RALEIGH, N.C. — Age-old criminal misconduct and challenges from new technology are addressed in that 20 North Carolina laws that take effect partially or in full Friday.
The General Assembly passed legislation this year agreeing to expand rules or crimes addressing drones, “revenge porn” and self-driving cars, in addition to pushing through new or tougher penalties for human trafficking or deadly domestic violence. Other new legal offenses or procedures were initiated.
Police and prosecutors said a 2008 law addressing gang activity and violence was difficult to use in prosecuting gang members. So lawmakers replaced separate felony counts for criminal gang leaders or members with increased penalties for underlying crimes if jurors decide the offense was committed as part of gang activity. New language also is designed to make it easier to declare a business a public nuisance because gang activity occurs there and shut it down.
The shooting death of a Wake County woman by her boyfriend — the father of her child — prompted lawmakers to increase the likelihood that similar domestic violence attackers could face the most severe category of murder for their crimes. “Britny’s Law,” named after the slain woman, creates the legal presumption that a homicide constitutes first-degree murder if the slaying was committed with malice and the defendant had previously been convicted of domestic violence against or stalking of the victim. The defendant can attempt to override that presumption in court. First-degree murder is punishable by death or life in prison. Britny Puryear’s killer pleaded guilty to second-degree murder and received prison time.
In an attempt to thwart human trafficking at businesses sometimes used as fronts for prostitution, the General Assembly created new standards and licensure requirements for establishments that provide massage and bodywork therapy services. Portions of the law taking effect Friday establish a misdemeanor crime for a business that hires someone unlicensed to perform such work and make the previous crime of human trafficking a more severe felony than before.
The state already had a law making it a crime for someone to post nude images of an ex-lover online without that person’s consent and with intent to cause harm. Now the “revenge porn” prohibition also applies to cases in which the nude images are disclosed by someone who is a stranger to the subject.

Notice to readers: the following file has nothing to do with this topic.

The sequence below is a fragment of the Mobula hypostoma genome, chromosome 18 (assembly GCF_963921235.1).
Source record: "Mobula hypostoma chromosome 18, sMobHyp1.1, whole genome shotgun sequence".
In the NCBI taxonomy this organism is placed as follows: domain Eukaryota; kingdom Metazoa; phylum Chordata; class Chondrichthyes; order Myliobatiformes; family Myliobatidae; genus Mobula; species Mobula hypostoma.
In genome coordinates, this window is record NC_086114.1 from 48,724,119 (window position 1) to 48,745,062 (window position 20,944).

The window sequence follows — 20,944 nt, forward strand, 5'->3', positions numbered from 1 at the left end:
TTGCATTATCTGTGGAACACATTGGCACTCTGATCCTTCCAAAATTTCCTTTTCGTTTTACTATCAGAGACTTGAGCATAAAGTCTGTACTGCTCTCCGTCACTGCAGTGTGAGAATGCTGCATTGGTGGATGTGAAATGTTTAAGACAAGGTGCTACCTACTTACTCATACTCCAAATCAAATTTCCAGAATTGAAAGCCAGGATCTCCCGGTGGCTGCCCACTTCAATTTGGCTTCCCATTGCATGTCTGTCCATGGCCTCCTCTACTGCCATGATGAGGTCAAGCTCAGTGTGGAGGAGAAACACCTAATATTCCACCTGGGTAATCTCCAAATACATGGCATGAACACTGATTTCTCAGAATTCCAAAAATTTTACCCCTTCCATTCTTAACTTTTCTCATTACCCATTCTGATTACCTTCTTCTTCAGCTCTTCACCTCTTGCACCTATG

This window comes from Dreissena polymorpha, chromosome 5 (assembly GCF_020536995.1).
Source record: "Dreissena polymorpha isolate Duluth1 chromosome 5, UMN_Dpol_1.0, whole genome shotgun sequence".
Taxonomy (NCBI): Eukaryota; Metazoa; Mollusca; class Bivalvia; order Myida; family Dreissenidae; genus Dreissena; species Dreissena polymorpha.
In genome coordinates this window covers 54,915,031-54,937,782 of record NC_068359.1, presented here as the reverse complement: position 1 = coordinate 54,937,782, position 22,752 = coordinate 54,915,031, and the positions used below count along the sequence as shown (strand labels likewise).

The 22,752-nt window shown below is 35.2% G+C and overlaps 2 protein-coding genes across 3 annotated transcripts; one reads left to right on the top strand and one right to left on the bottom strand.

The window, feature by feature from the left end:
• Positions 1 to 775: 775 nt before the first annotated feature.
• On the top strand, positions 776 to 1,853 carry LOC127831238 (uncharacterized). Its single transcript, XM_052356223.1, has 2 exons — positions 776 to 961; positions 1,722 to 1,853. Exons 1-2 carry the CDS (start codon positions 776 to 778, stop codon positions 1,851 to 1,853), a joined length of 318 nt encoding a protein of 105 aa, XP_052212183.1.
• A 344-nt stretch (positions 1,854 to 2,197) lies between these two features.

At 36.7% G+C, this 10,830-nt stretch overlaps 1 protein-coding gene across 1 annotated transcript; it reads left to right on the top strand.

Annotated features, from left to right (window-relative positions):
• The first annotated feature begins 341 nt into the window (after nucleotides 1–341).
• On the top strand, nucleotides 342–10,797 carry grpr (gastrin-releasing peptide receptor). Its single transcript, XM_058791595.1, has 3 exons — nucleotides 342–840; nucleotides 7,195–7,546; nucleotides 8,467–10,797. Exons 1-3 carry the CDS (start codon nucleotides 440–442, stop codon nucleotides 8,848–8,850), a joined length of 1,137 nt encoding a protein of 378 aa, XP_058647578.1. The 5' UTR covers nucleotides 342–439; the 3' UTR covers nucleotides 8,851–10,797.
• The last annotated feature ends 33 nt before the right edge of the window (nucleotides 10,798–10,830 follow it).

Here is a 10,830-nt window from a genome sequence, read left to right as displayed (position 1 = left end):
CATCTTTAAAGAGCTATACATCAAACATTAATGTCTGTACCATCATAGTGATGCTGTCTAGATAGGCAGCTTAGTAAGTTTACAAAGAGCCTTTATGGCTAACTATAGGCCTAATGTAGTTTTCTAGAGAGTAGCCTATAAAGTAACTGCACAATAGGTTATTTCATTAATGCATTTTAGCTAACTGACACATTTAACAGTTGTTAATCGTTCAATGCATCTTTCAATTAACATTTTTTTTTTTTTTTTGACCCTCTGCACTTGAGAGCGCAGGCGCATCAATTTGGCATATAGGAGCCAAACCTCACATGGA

North Carolina allows people convicted of certain crimes to petition a court to have those counts removed from their public criminal record, removing obstacles to employment or government benefits. A new law seeking to streamline the process reduces the waiting period for someone convicted of a first-time nonviolent felony to seek removal from 15 years to 10 and a misdemeanor from 15 to five.
North Carolina passed regulations on “unmanned aerial systems” in 2014, but lawmakers decided more were needed to reflect their growing prevalence and potential criminal use. One new law prohibits drones from flying close to prisons, jails and other correctional facilities. Doing so is a misdemeanor unless the drone operator is trying to get weapons or contraband inside — that’s a felony. Another law rewrites the 2014 standards to remove an exemption for model airplanes, although their owners still don’t need to get permits.
LOOK, NO HANDS
Sooner rather than later, self-driving cars could be rolling down roads nationwide, so a new North Carolina law sets regulations for “fully autonomous vehicles” in the state. The rules, for example, say you don’t need a driver’s license to operate such a vehicle if it’s driving on its own, and a child younger than 12 years old can’t ride inside without a supervising adult. And what if the vehicle is cited for speeding? The owner pays the ticket.
State law designed to combat organized theft at retail stores has been tweaked to create a new felony crime for those who conspire to steal substantial amounts. A criminal element required for a first-degree rape conviction has been broadened. There are also new laws protecting hospital security guards from attack and prosecuting vandals of firetrucks and ambulances.